The Dark is Rising (The Dark is Rising Sequence, #2) – Susan Cooper

 

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Photo by Amanda_HHC

 

 

All Will Stanton wants for his birthday is snow; something that never arrives in time for Christmas or his birthday in the south of England. Until it does. But the freak snowstorm isn’t the only thing that’s arrived in the Thames Valley. A homeless wanderer, a dark rider, and a man with a very distinctive white beard are all laying in wait for Will’s birthday. With Christmas fast approaching there isn’t much time to worry about the forces of evil, and that’s probably for the best because Will has another mission to worry about: he must combine the six ancient signs for the Light before the Dark rises to power forever.

 

In this second installment of The Dark is Rising sequence, we head to a new part of the British Isles, with new characters and old (pun intended), and new mission.  Will Stanton is tasked with finding the second of the ‘things of the Light’, the first being the grail found by the Drew children in the first book. To complete his quest, Will has to gather the six signs, all made from different natural elements, to complete something called ‘the circle’. Along the way, the Dark seeks to trick and distract Will in many ways and test his loyalty to the Light. The danger factor in this book is definitely taken up a notch from the previous installment. Where the Drew children were chased by scary people with guns, Will is attacked by ravens, tortured with the simulated screams of his family among other emotional attacks, and chased down by horses and tornadoes. Oh, and everything takes place over the course of about two weeks, from Will’s birthday to Twelfth Night.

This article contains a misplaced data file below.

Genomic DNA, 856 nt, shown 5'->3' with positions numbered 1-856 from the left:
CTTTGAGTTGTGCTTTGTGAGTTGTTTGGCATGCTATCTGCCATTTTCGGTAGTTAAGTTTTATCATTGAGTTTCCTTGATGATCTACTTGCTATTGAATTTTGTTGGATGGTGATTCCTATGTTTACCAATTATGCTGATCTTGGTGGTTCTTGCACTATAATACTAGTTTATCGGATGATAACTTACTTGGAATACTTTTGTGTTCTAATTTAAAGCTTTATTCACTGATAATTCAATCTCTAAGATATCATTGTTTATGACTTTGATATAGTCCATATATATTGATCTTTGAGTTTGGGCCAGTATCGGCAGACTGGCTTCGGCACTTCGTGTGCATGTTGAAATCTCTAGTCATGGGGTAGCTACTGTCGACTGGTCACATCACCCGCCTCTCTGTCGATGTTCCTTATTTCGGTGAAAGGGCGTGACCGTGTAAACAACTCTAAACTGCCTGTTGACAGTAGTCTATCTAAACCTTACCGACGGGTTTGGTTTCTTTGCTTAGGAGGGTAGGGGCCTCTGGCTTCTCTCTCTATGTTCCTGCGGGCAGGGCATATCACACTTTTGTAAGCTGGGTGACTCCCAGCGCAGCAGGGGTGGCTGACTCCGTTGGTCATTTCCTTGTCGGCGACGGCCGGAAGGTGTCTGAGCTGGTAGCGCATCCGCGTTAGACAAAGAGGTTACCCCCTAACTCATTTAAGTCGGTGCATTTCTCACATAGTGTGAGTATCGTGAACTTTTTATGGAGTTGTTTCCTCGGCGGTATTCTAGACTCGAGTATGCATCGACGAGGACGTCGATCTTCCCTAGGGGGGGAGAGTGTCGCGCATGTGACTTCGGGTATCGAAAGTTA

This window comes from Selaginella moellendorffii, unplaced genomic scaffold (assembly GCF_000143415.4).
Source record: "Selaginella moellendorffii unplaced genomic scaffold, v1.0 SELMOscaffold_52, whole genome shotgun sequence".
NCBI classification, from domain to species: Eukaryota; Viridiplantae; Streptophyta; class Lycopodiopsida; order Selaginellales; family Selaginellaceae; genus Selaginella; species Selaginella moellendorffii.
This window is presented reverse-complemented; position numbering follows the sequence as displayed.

I’m still unsure if I like the time jumps in these books – days when nothing exciting happens are just skipped, but you don’t usually know there’s been a time jump for a few paragraphs – but the short time-spans of the novels is quite interesting. Most YA and MG books that are coming out today like to wrap everything up at the end of every book in a series, and leave the overarching storyline to be mostly a mystery. In this series, however, everything seems like tiny little steps towards facing the BIG BAD DARK ‘someday’. They finally explain in this one that there are four ‘things of the light’, and since there are five books, I assume we’ll find the other two things in Greenwitch and The Grey King, and then we’ll have our big fight scenes in Silver on the Tree. Just saying. It’s a lot more information than we had after Over Sea, Under Stone, which gave away nothing about the plot of the series except at the very very end when Barney is all like, ‘You know, I think Uncle Merry is a lot older than we think he is,” because Barney rules.

I’m going to try to finish the series and reviews for the books by the end of the year, despite the fact that I totally missed posting this last week. Grad school is hard, okay? I’m also starting to get sick and I’m starting a new job (more on that in the October Update post on Thursday), so there’s been a lot going on. Who knows if I’ll get to NaNoWriMo this year. So, this has been your chatty book review for the week. I’m going to go finish a rough draft of a paper now before getting five hours of sleep and then going to work training for eight hours before my four-hour class where said rough draft is due. You’ll find out on Thursday if I’ve survived. Until then, leave me a comment about your favorite use of timelines in a book series!